Establishing biofumigation as a sustainable replacement for pesticides


A number of key findings will either direct future research or influence biofumigation best practice:

  • Seedling density has little effect on isothiocyanate-release potential (in terms of biomass and glucosinolate concentration) of biofumigant crops at incorporation
  • Optimum incorporation time for a biofumigant crop is when plants are flowering
  • The major biofumigant compound (allyl ITC) is lost rapidly from soil after brown mustard incorporation, but other, less well-studied chemicals (dimethyl sulphide and dimethyl disulphide) increase in soil over time and may contribute to pest/pathogen toxic effects.
  • Volatile halide compounds are produced by root of growing brassicas and are lethal to potato cyst nematode juveniles at very low doses.
  • Standard glucosinolate extraction techniques were improved to provide a new method that give cheaper, quicker and more accurate results.
  • An imaging and detection system has been developed to monitor behaviour of nematodes in transparent microcosms. This can be used to assess effects of biofumigation chemicals.
  • Two soil-borne fungal pathogens; Rhizoctonia solani and Verticillium dahlia are differentially sensitive to a range of isothiocyanates, but symptoms of R. solani on potato were not reduced by biofumigation with brown mustard in a glasshouse trial.
  • In raised bed trials, there was a significant decline in viability of potato cyst nematodes both during growth of a brown mustard crop and after its incorporation. This outcome differed with soil type.
  • In polytunnel trials, boxes filled with soil known to contain high levels of FLN, biofumigation with either brown mustard or radish Bento had no significant effect on any of the growth parameters of subsequently cultivated raspberry plants, on the total number of nematodes in the soil, or on the number of Pratylenchus and Longidorus nematodes in the soil.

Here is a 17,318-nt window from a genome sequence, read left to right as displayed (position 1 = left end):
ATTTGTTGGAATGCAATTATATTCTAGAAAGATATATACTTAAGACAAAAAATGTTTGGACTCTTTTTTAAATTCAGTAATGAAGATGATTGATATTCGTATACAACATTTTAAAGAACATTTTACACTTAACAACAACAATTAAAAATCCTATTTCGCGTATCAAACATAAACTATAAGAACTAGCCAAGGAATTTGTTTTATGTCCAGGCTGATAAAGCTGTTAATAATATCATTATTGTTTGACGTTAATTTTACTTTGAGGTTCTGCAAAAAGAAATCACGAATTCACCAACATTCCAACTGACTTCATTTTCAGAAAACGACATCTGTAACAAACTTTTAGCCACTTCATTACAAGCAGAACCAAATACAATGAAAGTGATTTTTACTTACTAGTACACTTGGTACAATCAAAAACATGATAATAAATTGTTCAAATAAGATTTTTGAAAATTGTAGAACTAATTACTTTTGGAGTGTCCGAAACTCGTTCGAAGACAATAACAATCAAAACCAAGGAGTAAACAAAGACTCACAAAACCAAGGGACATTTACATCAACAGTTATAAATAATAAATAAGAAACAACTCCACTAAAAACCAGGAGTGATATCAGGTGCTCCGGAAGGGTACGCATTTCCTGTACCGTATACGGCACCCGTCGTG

• Two trials investigated biofumigation with either a brown mustard or radish (Bento) prior to drilling a carrot crop. In one trial, there was no significant effect on subsequent yield of carrots or the proportion of FLN-damaged carrots.  In the second trial, biofumigation with brown mustard, but not radish, increased the proportion of pre-pack class carrots, but not the total yield.  The percentage of carrots displaying FLN damage was significantly reduced in the plots treated with brown mustard compared to fallow plots.
Project code:
CP 129
01 March 2014 - 28 February 2019
AHDB sector cost:
£83,943 (£13,990 for Horticulture)
Total project value:
Project leader:
University of Leeds, University of York, James Hutton Institute


CP 129 HAPI_final report

About this project

Soil-borne pests and pathogens, including many nematode and fungal species, are major constraints to profitable crop production in the UK. The problem will be exacerbated in the immediate future by removal of approved chemical control strategies. New approaches are required that have broad efficacy and are suitable for use on a wide range of crops. Biofumigation involves the incorporation into soil of brassicaceous plants, which produce a range of secondary metabolites including glucosinolates, able to control pests and pathogens. However, inconsistencies in efficacy and a lack of detailed data on deployment under a range of agronomic situations threaten the widespread uptake of this technique for sustainable pest control.


To provide a fundamental understanding of the biochemistry of metabolic processes of brassica accessions underpinning effective biofumigation strategies.



  1. Measure the glucosinolate profiles of selected biofumigant plants and determine how they alter over the course of plant development and in response to environmental factors.
  2. Characterise novel compounds, other than glucosinolates, in plant accessions shown to be effective against pests and pathogens.
  3. Establish optimal agronomic practices for the management of G. pallida using biofumigation.
  4. Determine the effectiveness of biofumigation against trichodorids and longidorids on potato, carrot and soft fruit.
  5. Establish the potential of biofumigation to control the fungal pathogen Rhizoctonia solani.
  6. Analyse the impact of biofumigant crops on biotic aspects of the below ground food web.